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Wardrobe update

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By Fiona Reid
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Wardrobe update

THE average woman’s wardrobe is worth about £3296 and contains 103 items.

However, many females admit to not wearing over half of their clothes in the last six months, and a quarter in the last year.

And during lockdown, we only wore ten per cent of our clothing.

With fast fashion and waste becoming a big environmental problem, energy comparison website Saveonenergy.com/uk/ has shared some tips with Be readers on how to make money from your unworn outfits.

The most money to be made in resale is for brands and designs that are on-trend and more people want to buy.

The most desirable second-hand items are Gucci, Louis Vuitton and Chanel, as well as Nike and Levi.

But all sorts of clothes and accessories can be sold online and the website’s top tips for reselling are:

1. Offer discounts: 94 per cent of female shoppers rarely buy clothing that isn’t on sale, so try and offer a discount or deal on items.

2. Take great photos: always provide pics and make them as clear and detailed as possible.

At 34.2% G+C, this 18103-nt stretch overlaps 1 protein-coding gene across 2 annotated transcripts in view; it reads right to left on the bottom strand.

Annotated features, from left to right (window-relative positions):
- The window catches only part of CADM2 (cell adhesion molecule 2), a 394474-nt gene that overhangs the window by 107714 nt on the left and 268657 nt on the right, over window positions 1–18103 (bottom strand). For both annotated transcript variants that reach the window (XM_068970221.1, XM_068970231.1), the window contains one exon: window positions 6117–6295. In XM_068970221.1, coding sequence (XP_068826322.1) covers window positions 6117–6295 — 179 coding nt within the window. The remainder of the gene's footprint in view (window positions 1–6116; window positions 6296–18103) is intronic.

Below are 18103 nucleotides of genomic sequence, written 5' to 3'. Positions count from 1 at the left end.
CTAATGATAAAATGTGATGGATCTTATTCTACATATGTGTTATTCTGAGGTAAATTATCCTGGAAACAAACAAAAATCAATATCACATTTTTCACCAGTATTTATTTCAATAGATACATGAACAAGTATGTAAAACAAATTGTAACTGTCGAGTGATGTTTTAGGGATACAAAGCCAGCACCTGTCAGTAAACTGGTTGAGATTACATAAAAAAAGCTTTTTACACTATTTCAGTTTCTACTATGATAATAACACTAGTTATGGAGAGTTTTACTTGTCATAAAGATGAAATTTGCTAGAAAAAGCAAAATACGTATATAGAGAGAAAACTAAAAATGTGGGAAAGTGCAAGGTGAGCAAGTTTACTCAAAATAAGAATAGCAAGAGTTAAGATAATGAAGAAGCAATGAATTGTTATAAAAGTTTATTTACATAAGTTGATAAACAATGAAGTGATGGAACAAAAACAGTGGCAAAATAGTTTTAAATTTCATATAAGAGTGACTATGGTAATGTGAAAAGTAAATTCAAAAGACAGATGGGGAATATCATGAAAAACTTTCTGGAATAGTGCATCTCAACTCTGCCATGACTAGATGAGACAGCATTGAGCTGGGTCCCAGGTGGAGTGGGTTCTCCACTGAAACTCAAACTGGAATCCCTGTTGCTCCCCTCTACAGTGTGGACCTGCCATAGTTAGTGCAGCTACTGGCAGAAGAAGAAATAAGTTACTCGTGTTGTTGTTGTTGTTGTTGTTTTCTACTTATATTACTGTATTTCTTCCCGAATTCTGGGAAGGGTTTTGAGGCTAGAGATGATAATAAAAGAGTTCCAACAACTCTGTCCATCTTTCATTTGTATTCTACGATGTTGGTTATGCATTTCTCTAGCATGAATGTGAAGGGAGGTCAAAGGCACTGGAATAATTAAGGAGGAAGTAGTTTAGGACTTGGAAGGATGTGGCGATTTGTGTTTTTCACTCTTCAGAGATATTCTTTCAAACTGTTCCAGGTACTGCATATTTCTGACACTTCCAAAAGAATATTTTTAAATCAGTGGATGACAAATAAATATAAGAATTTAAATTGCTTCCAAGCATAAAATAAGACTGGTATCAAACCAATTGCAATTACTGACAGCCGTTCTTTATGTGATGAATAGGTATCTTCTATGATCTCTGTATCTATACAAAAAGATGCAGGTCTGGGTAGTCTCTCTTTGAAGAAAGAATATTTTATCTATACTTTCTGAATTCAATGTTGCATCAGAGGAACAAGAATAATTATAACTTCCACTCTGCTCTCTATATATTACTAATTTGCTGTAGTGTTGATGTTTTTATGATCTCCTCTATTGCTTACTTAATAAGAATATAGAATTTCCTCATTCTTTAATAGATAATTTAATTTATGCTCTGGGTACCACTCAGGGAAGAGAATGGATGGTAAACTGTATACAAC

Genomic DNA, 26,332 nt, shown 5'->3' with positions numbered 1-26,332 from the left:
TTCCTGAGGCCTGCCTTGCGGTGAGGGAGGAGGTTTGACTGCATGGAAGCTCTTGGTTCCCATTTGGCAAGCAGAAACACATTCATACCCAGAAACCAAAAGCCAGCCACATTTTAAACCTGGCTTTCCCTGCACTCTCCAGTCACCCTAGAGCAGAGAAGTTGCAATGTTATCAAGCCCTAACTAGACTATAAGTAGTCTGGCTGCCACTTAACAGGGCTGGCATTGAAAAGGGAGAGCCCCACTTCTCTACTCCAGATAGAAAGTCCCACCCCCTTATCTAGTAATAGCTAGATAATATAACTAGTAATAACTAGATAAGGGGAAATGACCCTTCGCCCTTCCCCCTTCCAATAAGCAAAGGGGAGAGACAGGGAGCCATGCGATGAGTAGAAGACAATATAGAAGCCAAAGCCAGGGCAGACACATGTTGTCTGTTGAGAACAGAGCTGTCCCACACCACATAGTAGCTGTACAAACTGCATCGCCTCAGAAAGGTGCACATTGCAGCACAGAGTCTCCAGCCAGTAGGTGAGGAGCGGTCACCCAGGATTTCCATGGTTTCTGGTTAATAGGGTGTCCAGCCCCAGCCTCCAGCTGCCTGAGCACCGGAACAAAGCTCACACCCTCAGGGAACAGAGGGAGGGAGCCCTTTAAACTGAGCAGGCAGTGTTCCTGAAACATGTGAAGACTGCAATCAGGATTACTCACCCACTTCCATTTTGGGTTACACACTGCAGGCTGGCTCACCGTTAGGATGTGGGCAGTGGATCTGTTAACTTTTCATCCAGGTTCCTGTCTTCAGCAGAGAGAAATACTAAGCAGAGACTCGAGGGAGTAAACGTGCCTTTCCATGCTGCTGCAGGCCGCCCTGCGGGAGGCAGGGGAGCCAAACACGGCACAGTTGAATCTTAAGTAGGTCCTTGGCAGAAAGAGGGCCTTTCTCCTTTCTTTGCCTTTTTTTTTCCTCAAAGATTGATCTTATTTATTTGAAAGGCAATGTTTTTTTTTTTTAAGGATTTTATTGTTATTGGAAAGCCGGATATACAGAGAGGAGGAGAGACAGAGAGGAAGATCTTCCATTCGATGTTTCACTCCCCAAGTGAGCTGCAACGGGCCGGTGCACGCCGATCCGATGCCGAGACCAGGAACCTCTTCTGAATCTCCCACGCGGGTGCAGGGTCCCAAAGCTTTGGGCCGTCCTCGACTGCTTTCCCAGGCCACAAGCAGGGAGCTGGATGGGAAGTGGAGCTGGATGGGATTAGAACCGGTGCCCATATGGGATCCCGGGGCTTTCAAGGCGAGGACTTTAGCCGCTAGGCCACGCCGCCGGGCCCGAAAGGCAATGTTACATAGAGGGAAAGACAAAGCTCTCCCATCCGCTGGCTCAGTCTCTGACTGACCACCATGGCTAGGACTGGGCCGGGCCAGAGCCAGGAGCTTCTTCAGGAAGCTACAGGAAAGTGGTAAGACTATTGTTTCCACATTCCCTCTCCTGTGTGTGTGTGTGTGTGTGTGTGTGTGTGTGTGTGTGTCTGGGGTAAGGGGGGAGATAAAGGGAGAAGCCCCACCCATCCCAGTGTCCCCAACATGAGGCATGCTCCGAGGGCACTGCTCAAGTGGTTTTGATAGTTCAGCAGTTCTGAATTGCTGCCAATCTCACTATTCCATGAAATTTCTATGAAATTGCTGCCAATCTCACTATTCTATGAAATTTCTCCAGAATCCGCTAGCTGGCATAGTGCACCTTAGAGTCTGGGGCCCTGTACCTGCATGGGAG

3. Get social: make sure your social channels are up-to-date and relevant – pay particular attention to Instagram trends!

4. What’s trending? Keeping an eye on what’s trending with shoppers is essential.

5. Honesty is the best policy: there’s no point in trying to hide wear and tear, unforeseen faults will only make you an unreliable seller and you could risk losing your account due to disgruntled customers.

6. Sell activewear: due to the growing demand for fashionable fitness attire, gym and sportswear is one of the fastest growing categories of clothing.

7. Upload items at the right time: According to research, most second hand thrifters are night owls that shop between 9-10 pm.

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Be

25th Sep

30 years of coffee mornings

By Abbey Morton | DNG24

30 years of coffee mornings

MAGGIE Thatcher was still running the UK, Maria McKee was top of the charts, Scotland beat England at rugby and a cancer charity held their first ever coffee morning back in September 1990. Since then, every year thousands of people have tucked into cakes and enjoyed a cuppa with pals, neighbours and strangers, raising millions of pounds to fund support Macmillan Cancer Care in their work to help people with cancer. Here, we look back on 30 years of coffee mornings across the region which have raised tens of thousands of pounds and helped countless cancer sufferers and their families.

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